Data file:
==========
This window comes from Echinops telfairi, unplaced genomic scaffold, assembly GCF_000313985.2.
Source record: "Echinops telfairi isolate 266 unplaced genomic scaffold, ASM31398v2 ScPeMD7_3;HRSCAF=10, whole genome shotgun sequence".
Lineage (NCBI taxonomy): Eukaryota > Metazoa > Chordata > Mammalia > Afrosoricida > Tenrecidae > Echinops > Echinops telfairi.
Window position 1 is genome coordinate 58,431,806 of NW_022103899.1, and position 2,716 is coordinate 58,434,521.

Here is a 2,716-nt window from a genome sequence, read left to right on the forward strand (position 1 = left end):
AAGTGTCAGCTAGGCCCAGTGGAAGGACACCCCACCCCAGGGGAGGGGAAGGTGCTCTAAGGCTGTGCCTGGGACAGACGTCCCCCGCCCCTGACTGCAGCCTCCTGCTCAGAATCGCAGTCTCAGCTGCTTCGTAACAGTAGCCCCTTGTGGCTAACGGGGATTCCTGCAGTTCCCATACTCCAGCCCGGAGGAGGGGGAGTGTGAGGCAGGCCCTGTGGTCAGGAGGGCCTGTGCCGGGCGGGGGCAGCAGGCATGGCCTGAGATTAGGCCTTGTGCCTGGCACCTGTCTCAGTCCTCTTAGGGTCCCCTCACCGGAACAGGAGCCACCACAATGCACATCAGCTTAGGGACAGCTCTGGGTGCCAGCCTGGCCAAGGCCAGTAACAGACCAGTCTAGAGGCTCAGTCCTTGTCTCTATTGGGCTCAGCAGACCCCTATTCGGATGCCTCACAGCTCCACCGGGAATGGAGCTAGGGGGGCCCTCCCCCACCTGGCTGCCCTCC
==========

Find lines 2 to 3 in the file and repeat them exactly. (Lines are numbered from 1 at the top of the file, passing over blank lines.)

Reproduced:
Source record: "Echinops telfairi isolate 266 unplaced genomic scaffold, ASM31398v2 ScPeMD7_3;HRSCAF=10, whole genome shotgun sequence".
Lineage (NCBI taxonomy): Eukaryota > Metazoa > Chordata > Mammalia > Afrosoricida > Tenrecidae > Echinops > Echinops telfairi.